BAKERSFIELD, Calif. (KGET) – As the heatwave slams the West Coast, those who must work outside have to expose themselves to a dangerous work environment that could end in death.
Dressed in his work uniform decorated with a reflective vest, sun hat and dark sunglasses, Pablo Tapia is ready to brave triple-digit temperatures for several hours. Ensuring that the playgrounds at Beach Park and the more than 50 Bakersfield City Parks are in tip-top shape.
From manicuring the lawns to ensuring the sandboxes are clear of debris for children who enjoy the playgrounds, Tapia needs to keep his own safety in mind as the heatwave heads to town.
“Since I wake up, I begin to drink water,” Tapia said. “I try to avoid caffeine on days like these so I won’t get dehydrated.
Not far from the playground Tapia is tending to, Frank Rodriguez, a volunteer with the Bakersfield Shoe Crew, helps to refurbish horseshoe pits ahead of a statewide championship Saturday.
“I just stay well hydrated,” Rodriguez said. “We take our breaks so that we don’t overwork ourselves.”
Rodriguez started the day early, digging into the muddy pits so that the soil underneath can be smoothed out into a flat surface. It’s intense labor that must be repeated multiple times as they have dozens of pits to prepare before horseshoe enthusiast land in Bakersfield this holiday weekend.
Heat exhaustion and heat stroke are two of the leading causes of injury or even death during heat waves. Numbers from the Bureau of Labor Statistics indicate that between 1992 and 2017, 815 U.S. workers died due to heatstroke, and politicians are now pushing for federal protections for these workers.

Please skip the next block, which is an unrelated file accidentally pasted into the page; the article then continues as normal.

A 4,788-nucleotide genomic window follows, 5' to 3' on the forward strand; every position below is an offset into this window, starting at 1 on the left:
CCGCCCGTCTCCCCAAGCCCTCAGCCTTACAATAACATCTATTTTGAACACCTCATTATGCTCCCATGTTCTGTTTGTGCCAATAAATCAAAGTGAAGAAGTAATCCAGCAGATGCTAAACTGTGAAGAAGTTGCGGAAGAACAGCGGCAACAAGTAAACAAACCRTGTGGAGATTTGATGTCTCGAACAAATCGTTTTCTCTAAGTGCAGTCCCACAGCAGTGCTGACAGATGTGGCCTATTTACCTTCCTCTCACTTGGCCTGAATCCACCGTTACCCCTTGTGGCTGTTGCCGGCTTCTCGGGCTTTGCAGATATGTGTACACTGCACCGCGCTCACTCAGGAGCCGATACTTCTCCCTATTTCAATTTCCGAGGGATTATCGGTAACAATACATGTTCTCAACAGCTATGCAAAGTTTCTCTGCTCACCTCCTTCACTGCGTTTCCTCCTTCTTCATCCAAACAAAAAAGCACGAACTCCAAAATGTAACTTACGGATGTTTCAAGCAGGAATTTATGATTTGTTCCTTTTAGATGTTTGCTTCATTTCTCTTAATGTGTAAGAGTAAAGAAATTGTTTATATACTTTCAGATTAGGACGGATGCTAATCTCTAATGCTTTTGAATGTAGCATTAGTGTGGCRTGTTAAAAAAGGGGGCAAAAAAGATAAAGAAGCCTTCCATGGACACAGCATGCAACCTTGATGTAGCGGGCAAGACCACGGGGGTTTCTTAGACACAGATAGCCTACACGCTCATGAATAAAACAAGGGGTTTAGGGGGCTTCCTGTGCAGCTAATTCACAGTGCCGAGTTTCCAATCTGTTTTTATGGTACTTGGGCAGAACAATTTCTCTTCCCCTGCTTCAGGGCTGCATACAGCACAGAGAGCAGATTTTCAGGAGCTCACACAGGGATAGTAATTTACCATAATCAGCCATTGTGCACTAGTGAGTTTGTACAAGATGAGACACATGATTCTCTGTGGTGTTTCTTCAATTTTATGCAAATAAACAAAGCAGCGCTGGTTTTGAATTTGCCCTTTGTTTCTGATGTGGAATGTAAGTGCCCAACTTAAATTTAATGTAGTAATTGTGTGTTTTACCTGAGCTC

U.S. Senator Alex Padilla (D-CA) announced Tuesday, the Asunción Valdivia Heat Illness and Fatality Prevention Act to protect the safety and health of workers who are exposed to dangerous heat conditions in the workplace.
The bill is named in honor of Asunción Valdivia, a California farm worker who died in 2004 after picking grapes for ten hours straight in 105-degree temperatures. Mr. Valdivia fell unconscious and instead of calling an ambulance, his employer told Mr. Valdivia’s son to drive his father home.
If you are feeling faint or dizzy, and experiencing heavy sweating, nausea, vomiting, or muscle cramps, you might be suffering heat exhaustion. Get indoors where there is air conditioning, drink water, and use a cold compress.
Throbbing headaches, body temps upwards of 103, strong pulse or loss of consciousness signals towards heat stroke, call 9-1-1 immediately as this can turn deadly.
“We are staying hydrated,” Rodriguez said. “Drinking plenty of water and we got here early in the morning and we are pretty much finishing up for the day.”